the world something they can trust will give them what they need
on their own terms, and I see my mother in her old slippers
and blue house dress, the one my father and I put in the trash
to make her forget duty and the sagging way she neglected herself,
to make me forget the guilt of worrying her to death, firstborn
son locked in places that silence us, babbling something called poetry,
some locked up way of looking at things, I remember her holding
herself and rocking when they said I would always have to have
someone to look after me, my mind was that bad, and here they are,
in front of me, at the desk chairs on wheels where they have made
our circle, making adjustments for the man coming to sit with them,
pulling sweaters over their shoulders to respect me, or unloading
the arsenal of things to distract me, the low cuts, the slight attire
on a day when the air outside is cool enough to chill my bones,
the bones that feel like they are grinding each other into the end’s dust,
and I hear my mother from beyond the division death makes,
which is no division, telling me to take care of my little sisters, and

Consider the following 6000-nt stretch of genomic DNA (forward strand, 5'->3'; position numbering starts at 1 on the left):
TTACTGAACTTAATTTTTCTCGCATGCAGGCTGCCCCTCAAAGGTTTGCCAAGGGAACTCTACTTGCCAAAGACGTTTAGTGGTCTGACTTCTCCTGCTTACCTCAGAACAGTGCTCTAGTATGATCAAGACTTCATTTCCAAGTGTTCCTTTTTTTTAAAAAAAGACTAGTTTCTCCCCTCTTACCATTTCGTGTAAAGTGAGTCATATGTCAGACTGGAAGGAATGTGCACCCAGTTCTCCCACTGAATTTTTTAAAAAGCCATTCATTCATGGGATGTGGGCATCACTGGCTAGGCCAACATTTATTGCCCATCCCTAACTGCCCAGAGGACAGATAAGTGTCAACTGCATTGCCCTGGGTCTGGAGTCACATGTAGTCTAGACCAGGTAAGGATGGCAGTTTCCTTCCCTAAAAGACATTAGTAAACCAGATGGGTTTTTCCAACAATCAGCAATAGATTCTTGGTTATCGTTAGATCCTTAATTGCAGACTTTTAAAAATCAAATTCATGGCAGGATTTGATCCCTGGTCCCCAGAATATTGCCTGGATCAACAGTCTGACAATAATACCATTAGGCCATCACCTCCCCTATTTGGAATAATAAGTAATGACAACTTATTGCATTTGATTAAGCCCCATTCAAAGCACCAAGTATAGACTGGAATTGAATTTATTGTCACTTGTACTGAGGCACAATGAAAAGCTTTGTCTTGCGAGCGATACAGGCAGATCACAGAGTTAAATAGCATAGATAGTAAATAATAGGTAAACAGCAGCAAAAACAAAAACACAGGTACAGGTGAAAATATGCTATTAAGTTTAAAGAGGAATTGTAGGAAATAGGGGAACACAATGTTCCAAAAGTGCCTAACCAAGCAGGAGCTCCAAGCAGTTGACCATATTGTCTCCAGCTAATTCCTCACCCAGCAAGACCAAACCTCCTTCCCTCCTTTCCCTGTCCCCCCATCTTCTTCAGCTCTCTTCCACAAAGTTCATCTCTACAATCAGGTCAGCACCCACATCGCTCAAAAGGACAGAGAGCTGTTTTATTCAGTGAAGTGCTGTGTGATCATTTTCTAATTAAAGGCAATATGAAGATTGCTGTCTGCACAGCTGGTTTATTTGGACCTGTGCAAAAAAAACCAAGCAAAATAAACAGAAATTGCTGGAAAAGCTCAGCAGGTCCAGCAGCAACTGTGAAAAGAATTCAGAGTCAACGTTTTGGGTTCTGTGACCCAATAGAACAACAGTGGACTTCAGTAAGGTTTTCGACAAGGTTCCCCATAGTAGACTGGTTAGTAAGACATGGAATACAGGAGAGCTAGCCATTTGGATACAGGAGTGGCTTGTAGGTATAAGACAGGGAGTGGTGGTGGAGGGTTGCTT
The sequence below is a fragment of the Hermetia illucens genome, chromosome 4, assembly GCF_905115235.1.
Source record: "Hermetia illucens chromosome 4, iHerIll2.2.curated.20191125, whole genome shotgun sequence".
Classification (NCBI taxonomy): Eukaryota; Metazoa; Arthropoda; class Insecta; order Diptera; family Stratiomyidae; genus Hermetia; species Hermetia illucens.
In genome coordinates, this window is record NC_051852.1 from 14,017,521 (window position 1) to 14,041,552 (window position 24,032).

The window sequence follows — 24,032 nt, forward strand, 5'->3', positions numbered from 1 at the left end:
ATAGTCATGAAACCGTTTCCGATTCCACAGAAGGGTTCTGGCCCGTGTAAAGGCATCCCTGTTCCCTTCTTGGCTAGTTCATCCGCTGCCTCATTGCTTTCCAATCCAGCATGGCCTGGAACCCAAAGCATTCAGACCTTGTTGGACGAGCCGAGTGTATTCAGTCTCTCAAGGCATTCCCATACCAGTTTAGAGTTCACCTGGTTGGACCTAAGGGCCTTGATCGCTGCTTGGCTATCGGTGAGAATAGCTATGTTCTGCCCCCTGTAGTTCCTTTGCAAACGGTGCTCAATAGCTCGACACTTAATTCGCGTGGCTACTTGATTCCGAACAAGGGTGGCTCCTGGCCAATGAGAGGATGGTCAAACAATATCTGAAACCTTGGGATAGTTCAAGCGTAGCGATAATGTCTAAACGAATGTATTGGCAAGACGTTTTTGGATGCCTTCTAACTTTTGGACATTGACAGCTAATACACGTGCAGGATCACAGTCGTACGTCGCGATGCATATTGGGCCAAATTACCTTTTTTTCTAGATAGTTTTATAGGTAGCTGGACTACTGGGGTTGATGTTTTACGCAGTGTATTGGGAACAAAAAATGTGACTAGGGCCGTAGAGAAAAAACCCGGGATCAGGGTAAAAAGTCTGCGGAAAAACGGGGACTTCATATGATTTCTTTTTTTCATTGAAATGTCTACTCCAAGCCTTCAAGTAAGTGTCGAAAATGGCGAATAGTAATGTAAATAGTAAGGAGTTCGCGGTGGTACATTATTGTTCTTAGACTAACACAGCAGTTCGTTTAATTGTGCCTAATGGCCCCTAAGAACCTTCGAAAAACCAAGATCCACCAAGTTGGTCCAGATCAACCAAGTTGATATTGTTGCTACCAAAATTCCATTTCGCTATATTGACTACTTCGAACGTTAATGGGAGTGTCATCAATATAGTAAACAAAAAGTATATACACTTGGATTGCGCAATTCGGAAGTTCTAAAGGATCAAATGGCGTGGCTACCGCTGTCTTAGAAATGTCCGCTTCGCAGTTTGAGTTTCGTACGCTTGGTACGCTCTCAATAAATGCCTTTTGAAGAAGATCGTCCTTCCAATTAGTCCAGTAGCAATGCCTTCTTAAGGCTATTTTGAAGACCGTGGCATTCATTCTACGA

there is the brigade of aunts and otherwise female figures, cousins
close and then those removed, the presence in me that asks
me again why I am a man who teaches women, and one day I know
in one glance out at the beauty and youthfulness of teaching
that I want my mother to love me, to take me in her arms,
hold me so tight I will not fear anything and let me know love
is her province, and I its one subject, but I ease into my own chair
with wheels, open my teacher’s journal, move my lips to the mission
of knowing in one instant what it is to lead women into knowing,
as I forget the failures of a life, the broad blossoming head of regret.


Afaa M. Weaver photo by Lynda Koolish